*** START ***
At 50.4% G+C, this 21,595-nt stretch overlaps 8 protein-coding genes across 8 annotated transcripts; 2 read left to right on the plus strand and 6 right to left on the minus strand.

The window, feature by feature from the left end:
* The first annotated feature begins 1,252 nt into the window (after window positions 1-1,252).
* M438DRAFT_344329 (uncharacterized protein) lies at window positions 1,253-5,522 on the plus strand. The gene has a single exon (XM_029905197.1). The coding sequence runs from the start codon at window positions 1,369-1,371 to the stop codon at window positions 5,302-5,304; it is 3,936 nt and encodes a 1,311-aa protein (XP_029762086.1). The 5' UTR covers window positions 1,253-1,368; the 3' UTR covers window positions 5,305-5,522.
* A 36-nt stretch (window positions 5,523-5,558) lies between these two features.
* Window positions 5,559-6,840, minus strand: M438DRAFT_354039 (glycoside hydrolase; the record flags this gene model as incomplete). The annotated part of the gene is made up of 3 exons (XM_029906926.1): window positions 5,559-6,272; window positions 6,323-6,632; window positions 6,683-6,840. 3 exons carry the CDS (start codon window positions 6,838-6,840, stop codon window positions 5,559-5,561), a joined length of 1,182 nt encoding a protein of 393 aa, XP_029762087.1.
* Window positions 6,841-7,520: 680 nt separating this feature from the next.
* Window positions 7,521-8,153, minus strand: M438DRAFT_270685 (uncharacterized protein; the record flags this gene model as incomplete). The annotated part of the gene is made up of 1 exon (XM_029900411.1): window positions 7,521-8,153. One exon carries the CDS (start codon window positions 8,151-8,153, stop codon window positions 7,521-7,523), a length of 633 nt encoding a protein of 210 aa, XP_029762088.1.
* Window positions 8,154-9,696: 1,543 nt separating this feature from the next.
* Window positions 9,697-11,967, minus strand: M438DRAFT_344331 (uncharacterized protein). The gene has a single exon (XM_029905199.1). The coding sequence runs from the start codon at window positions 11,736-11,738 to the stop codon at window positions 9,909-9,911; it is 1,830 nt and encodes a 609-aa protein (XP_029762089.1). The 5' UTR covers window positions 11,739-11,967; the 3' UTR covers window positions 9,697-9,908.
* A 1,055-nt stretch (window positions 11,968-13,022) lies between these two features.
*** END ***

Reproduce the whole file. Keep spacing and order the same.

At 50.4% G+C, this 21,595-nt stretch overlaps 8 protein-coding genes across 8 annotated transcripts; 2 read left to right on the plus strand and 6 right to left on the minus strand.

The window, feature by feature from the left end:
* The first annotated feature begins 1,252 nt into the window (after window positions 1-1,252).
* M438DRAFT_344329 (uncharacterized protein) lies at window positions 1,253-5,522 on the plus strand. The gene has a single exon (XM_029905197.1). The coding sequence runs from the start codon at window positions 1,369-1,371 to the stop codon at window positions 5,302-5,304; it is 3,936 nt and encodes a 1,311-aa protein (XP_029762086.1). The 5' UTR covers window positions 1,253-1,368; the 3' UTR covers window positions 5,305-5,522.
* A 36-nt stretch (window positions 5,523-5,558) lies between these two features.
* Window positions 5,559-6,840, minus strand: M438DRAFT_354039 (glycoside hydrolase; the record flags this gene model as incomplete). The annotated part of the gene is made up of 3 exons (XM_029906926.1): window positions 5,559-6,272; window positions 6,323-6,632; window positions 6,683-6,840. 3 exons carry the CDS (start codon window positions 6,838-6,840, stop codon window positions 5,559-5,561), a joined length of 1,182 nt encoding a protein of 393 aa, XP_029762087.1.
* Window positions 6,841-7,520: 680 nt separating this feature from the next.
* Window positions 7,521-8,153, minus strand: M438DRAFT_270685 (uncharacterized protein; the record flags this gene model as incomplete). The annotated part of the gene is made up of 1 exon (XM_029900411.1): window positions 7,521-8,153. One exon carries the CDS (start codon window positions 8,151-8,153, stop codon window positions 7,521-7,523), a length of 633 nt encoding a protein of 210 aa, XP_029762088.1.
* Window positions 8,154-9,696: 1,543 nt separating this feature from the next.
* Window positions 9,697-11,967, minus strand: M438DRAFT_344331 (uncharacterized protein). The gene has a single exon (XM_029905199.1). The coding sequence runs from the start codon at window positions 11,736-11,738 to the stop codon at window positions 9,909-9,911; it is 1,830 nt and encodes a 609-aa protein (XP_029762089.1). The 5' UTR covers window positions 11,739-11,967; the 3' UTR covers window positions 9,697-9,908.
* A 1,055-nt stretch (window positions 11,968-13,022) lies between these two features.